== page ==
Venison and juniper suet pudding with girolle mushrooms and ‘clapshot’

  • medium
  • 4
  • 2 hours 30 minutes
Not yet rated

Give James Mackenzie's venison suet pudding recipe a go over a wintry weekend and you will be rewarded with an adorably hearty dish. It takes time to slowly braise the meat and steam the puddings, but good things come to those who wait.

First published in 2015




Venison filling

Suet pastry



  • Steam oven
  • 4 large dariole moulds


To prepare the filling, add some rapeseed oil to a large saucepan over a medium-high heat. Once the oil is hot, sear the meat in batches until evenly browned
Once seared, remove the venison and add the vegetables to the pan. Once they begin to colour, return the venison to the pan with the juniper berries, thyme and red wine
Bring to the boil, pour in the stock and return to the boil. Place a lid on the pan and gently simmer and braise for 1 1/2 - 2 hours until the meat is tender
Once the venison is cooked, strain off the liquid into a clean pan and bring to the boil. Combine the butter and flour to form a paste, or 'beurre manie'. Add the beurre manie in knobs to the sauce, whisking constantly to achieve a gravy consistency. Simmer for a further 10 minutes, then remove from the heat
  • 50g of plain flour
  • 50g of butter
You will need to prepare the suet pastry in advance so that it has plenty of time to rest. Sieve the flour into a mixing bowl with the suet, a generous pinch of salt and some chopped sage leaves. Mix together, then add enough water to form a dough. Wrap in cling film and allow to rest for 1 hour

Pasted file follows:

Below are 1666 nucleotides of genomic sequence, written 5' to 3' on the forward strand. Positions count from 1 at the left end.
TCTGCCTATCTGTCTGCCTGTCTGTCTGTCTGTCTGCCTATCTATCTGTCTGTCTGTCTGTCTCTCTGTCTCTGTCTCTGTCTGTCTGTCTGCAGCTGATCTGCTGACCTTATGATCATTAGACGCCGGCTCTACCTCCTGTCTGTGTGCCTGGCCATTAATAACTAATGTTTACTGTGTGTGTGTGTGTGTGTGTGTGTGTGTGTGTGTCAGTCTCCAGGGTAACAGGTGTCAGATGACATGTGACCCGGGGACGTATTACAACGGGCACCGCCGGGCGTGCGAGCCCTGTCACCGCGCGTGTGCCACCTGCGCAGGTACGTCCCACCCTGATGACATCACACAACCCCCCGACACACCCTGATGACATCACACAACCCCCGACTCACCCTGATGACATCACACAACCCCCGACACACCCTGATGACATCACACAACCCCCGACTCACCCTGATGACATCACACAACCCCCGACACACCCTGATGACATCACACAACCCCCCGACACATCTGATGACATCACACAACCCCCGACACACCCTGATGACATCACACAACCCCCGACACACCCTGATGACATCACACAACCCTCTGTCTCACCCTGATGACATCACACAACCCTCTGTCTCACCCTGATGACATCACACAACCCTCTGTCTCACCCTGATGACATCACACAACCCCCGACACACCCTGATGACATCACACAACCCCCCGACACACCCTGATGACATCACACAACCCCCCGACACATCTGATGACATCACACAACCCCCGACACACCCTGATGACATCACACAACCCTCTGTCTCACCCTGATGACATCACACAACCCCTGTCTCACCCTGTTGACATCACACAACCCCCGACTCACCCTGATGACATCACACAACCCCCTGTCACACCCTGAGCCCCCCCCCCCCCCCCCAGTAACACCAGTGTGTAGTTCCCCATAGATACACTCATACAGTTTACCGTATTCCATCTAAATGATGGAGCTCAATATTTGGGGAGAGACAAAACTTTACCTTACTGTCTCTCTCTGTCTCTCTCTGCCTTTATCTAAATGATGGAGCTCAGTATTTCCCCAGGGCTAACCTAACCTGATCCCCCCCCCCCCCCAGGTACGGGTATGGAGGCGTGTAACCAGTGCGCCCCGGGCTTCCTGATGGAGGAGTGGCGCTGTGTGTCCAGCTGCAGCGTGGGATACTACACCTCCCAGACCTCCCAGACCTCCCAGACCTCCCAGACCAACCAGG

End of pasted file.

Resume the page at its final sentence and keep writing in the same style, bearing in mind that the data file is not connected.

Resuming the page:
Butter the dariole moulds. Roll out the pastry to approximately 5mm thick, then cut out rounds of pastry using small plates (or the size suitable for your moulds) and cut a small V shape into the circles - this will enable the pastry to fit into the moulds snugly
Press the pastry into the moulds - there should be enough overhang to cover the puddings once filled
Add the venison filling to the moulds - the mix needs to be cool when you fill the moulds or the pastry will melt. Gather up the pastry overhang and press the edges together to seal
Preheat the oven to 160˚C/gas mark 3, or preheat a steam oven to 100% steam

If not using a steam oven, place the puddings in a deep ovenproof dish and pour in some hot water to come halfway up the sides of the moulds. Cover the dish and puddings with tin foil and seal tightly. Place in the regular oven for 2 hours. If using a steam oven, prepare the puddings in the same way and cook for 1 hour 20 minutes

To prepare the garnish, place the bacon onto a greased tray and bake in the oven until crispy. Cut the celery into 10cm long pieces and add to a large saucepan with the carrots, butter, thyme and enough stock to cover
Place a cartouche over the vegetables and cook until tender - the liquid should have evaporated and the vegetables nicely glazed
Just before serving, place a pan over a medium heat and add a knob of butter. Once the butter is foaming, sauté the mushrooms and finish with some chopped parsley and chives
Turn the puddings out of the moulds into the middle of serving bowls and arrange the vegetables around them. Serve with some hot gravy and some crispy bacon

Behind every strong man there’s a strong woman and never has that maxim rung truer than at the Michelin-starred Pipe and Glass, where talented chef-proprietor James Mackenzie resides with his equally capable front-of-house wife, Kate.

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